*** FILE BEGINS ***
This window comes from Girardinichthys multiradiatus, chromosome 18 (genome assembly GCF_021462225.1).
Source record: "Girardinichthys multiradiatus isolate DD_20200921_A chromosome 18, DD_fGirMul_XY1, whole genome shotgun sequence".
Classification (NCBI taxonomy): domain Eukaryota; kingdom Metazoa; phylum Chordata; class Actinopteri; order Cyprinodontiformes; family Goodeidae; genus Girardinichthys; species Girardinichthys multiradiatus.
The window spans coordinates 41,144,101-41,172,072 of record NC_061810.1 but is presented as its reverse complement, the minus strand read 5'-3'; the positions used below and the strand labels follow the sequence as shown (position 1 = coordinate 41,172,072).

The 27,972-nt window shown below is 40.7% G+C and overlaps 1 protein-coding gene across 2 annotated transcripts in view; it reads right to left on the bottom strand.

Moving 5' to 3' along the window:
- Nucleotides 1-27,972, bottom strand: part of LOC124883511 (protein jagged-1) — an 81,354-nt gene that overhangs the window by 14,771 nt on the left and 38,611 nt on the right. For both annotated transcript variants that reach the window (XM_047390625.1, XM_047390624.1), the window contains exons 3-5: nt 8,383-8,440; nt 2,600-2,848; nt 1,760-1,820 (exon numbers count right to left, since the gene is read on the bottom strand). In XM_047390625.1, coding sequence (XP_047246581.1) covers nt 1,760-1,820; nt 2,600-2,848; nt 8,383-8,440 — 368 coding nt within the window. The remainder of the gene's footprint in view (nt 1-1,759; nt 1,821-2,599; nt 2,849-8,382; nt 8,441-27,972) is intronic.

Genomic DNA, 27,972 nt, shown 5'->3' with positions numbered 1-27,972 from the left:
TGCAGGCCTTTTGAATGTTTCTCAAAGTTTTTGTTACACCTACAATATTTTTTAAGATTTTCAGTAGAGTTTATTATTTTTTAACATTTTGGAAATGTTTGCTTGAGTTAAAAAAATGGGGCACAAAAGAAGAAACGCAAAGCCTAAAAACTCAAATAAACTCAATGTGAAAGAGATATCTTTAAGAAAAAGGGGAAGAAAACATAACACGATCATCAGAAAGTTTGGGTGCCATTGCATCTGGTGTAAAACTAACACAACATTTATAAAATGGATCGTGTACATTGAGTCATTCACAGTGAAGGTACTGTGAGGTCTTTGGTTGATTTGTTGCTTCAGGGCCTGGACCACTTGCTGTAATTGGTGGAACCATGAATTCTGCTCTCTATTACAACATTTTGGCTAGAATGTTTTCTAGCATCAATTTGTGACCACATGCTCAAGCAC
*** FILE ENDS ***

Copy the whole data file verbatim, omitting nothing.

This window comes from Girardinichthys multiradiatus, chromosome 18 (genome assembly GCF_021462225.1).
Source record: "Girardinichthys multiradiatus isolate DD_20200921_A chromosome 18, DD_fGirMul_XY1, whole genome shotgun sequence".
Classification (NCBI taxonomy): domain Eukaryota; kingdom Metazoa; phylum Chordata; class Actinopteri; order Cyprinodontiformes; family Goodeidae; genus Girardinichthys; species Girardinichthys multiradiatus.
The window spans coordinates 41,144,101-41,172,072 of record NC_061810.1 but is presented as its reverse complement, the minus strand read 5'-3'; the positions used below and the strand labels follow the sequence as shown (position 1 = coordinate 41,172,072).

The 27,972-nt window shown below is 40.7% G+C and overlaps 1 protein-coding gene across 2 annotated transcripts in view; it reads right to left on the bottom strand.

Moving 5' to 3' along the window:
- Nucleotides 1-27,972, bottom strand: part of LOC124883511 (protein jagged-1) — an 81,354-nt gene that overhangs the window by 14,771 nt on the left and 38,611 nt on the right. For both annotated transcript variants that reach the window (XM_047390625.1, XM_047390624.1), the window contains exons 3-5: nt 8,383-8,440; nt 2,600-2,848; nt 1,760-1,820 (exon numbers count right to left, since the gene is read on the bottom strand). In XM_047390625.1, coding sequence (XP_047246581.1) covers nt 1,760-1,820; nt 2,600-2,848; nt 8,383-8,440 — 368 coding nt within the window. The remainder of the gene's footprint in view (nt 1-1,759; nt 1,821-2,599; nt 2,849-8,382; nt 8,441-27,972) is intronic.

Genomic DNA, 27,972 nt, shown 5'->3' with positions numbered 1-27,972 from the left:
TGCAGGCCTTTTGAATGTTTCTCAAAGTTTTTGTTACACCTACAATATTTTTTAAGATTTTCAGTAGAGTTTATTATTTTTTAACATTTTGGAAATGTTTGCTTGAGTTAAAAAAATGGGGCACAAAAGAAGAAACGCAAAGCCTAAAAACTCAAATAAACTCAATGTGAAAGAGATATCTTTAAGAAAAAGGGGAAGAAAACATAACACGATCATCAGAAAGTTTGGGTGCCATTGCATCTGGTGTAAAACTAACACAACATTTATAAAATGGATCGTGTACATTGAGTCATTCACAGTGAAGGTACTGTGAGGTCTTTGGTTGATTTGTTGCTTCAGGGCCTGGACCACTTGCTGTAATTGGTGGAACCATGAATTCTGCTCTCTATTACAACATTTTGGCTAGAATGTTTTCTAGCATCAATTTGTGACCACATGCTCAAGCAC